A year ago I received an email from the lovely Cadi at British Canoeing, letting me know that I had been selected to be one of this year’s ten #ShePaddles ambassadors. I had been happily surprised and equally humbled to find out I had been chosen. A year later and I would like to take the opportunity to reflect on why I applied to be an ambassador in the first place and my experiences so far.
What is #ShePaddles?
If you have never heard of #ShePaddles, then I strongly recommend you read this fantastic article by Cadi who explains it much better than I could! Essentially it is an initiative aimed at addressing the gender gap that exists for participation in paddle sports. This is not just aimed at increasing entry-level participation but supporting women to progress at every level in paddle sports.
I should mention that selecting women as ambassadors for their sport is just a small part of the great work going on to engage more women in paddle sports.
Why did I want to be involved?
When I started kayaking with Auckland University Canoe Club I never thought of paddling as being male dominated for two reasons. The first was that the club had a thriving community of female paddlers. On the beginner trips that I joined there was a 50/50 split in terms of women and men who attended. The second reason was that many of the leaders and/or committee members of the club who ran these trips were women.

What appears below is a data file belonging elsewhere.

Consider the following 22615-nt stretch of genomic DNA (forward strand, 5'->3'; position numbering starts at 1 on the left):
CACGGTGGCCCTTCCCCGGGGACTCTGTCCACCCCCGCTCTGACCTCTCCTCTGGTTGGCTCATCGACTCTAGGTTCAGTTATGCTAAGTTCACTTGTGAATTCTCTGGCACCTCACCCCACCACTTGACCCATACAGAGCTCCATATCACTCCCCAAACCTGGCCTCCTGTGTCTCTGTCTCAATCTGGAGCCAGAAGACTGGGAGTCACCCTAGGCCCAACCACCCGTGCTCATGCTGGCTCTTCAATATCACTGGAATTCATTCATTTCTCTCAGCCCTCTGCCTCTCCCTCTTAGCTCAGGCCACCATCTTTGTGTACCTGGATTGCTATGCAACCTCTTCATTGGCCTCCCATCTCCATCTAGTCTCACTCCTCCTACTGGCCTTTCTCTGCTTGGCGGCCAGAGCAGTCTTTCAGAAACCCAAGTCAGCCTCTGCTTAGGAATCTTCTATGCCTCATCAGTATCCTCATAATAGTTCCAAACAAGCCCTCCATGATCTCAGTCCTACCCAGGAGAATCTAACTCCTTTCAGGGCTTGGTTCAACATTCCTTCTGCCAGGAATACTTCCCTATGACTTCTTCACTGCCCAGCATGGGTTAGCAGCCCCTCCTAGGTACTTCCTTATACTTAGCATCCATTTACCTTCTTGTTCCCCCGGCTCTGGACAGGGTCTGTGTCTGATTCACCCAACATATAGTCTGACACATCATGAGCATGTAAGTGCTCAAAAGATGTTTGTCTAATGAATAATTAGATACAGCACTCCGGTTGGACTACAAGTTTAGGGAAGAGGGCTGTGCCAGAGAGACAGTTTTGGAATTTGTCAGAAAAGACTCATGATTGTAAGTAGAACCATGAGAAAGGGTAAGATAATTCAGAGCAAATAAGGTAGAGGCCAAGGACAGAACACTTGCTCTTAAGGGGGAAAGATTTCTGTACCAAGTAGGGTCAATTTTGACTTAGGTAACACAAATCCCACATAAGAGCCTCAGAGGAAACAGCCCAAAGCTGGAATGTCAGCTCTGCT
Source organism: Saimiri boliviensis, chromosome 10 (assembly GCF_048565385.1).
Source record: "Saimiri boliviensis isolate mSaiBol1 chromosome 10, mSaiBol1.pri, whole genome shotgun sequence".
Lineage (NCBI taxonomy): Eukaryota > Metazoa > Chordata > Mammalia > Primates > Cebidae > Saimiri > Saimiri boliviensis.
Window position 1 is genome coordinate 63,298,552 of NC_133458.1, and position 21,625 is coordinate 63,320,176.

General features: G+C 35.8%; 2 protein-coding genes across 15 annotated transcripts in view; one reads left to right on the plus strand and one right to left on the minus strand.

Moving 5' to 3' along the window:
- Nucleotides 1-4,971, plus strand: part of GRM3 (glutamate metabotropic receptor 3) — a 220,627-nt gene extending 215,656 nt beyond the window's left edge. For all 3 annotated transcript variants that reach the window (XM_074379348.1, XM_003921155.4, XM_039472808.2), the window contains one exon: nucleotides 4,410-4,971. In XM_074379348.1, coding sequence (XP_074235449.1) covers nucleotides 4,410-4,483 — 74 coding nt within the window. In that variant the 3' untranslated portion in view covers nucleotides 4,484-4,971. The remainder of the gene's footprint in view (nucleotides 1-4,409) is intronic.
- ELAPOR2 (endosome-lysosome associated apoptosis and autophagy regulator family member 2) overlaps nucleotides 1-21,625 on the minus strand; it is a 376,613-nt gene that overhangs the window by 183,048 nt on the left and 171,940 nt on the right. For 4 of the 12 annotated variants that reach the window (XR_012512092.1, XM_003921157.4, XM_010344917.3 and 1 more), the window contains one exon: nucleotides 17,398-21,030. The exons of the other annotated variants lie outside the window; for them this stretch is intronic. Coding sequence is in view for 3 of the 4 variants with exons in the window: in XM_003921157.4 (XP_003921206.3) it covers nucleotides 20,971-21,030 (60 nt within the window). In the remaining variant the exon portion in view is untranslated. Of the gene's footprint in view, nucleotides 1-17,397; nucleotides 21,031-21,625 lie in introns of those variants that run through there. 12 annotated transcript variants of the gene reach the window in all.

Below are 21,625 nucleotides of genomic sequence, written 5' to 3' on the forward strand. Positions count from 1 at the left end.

For the year I spent in New Zealand, I looked up to these women in complete awe. I remember going to the Kaituna river and watching one woman absolutely style Okere falls. When I told her how wonderful I thought it was, she laughed and said she had been running this section since she was 15. In short, the women I met through paddling in New Zealand were total bad-asses. And I wanted to be just like them.
I came back to the UK and finished my final year of University. It was during this year that I began to realise that perhaps there was a gender difference in levels of participation in kayaking. Whilst I met some awesome women who like me were relative beginners in kayaking, there wasn’t the same brilliant atmosphere as there was with AUCC. I had joined a much smaller club and unfortunately there wasn’t the same level of experienced or inspirational women that I could then meet through the club. The lack of female role models surprised me. I had not realised how lucky I had been in Auckland.
As I got to know people in the wider UK paddling community however, I realised that thankfully, there were plenty of inspirational female paddlers in the UK. It meant so much to me to get to meet and know some of them. I won’t go into more details in this blog, but you can read an article I wrote earlier this year about some of those women who have inspired me.
I realised how important it was to have those connections and those individuals to look up to. Whilst there are many amazing male kayakers that I look up to, there is something really special, perhaps more relatable, about those female role models. The impact of having those women in my life cannot be understated. Having started off my paddling journey with inspirational women to look up to, then having experienced what it was like not having them helped me to value the role of a relatable role model so much. I struggle to put into words why this is the case but all I know is that I would be a less happy person and a less competent paddler if I did not have those women in my life.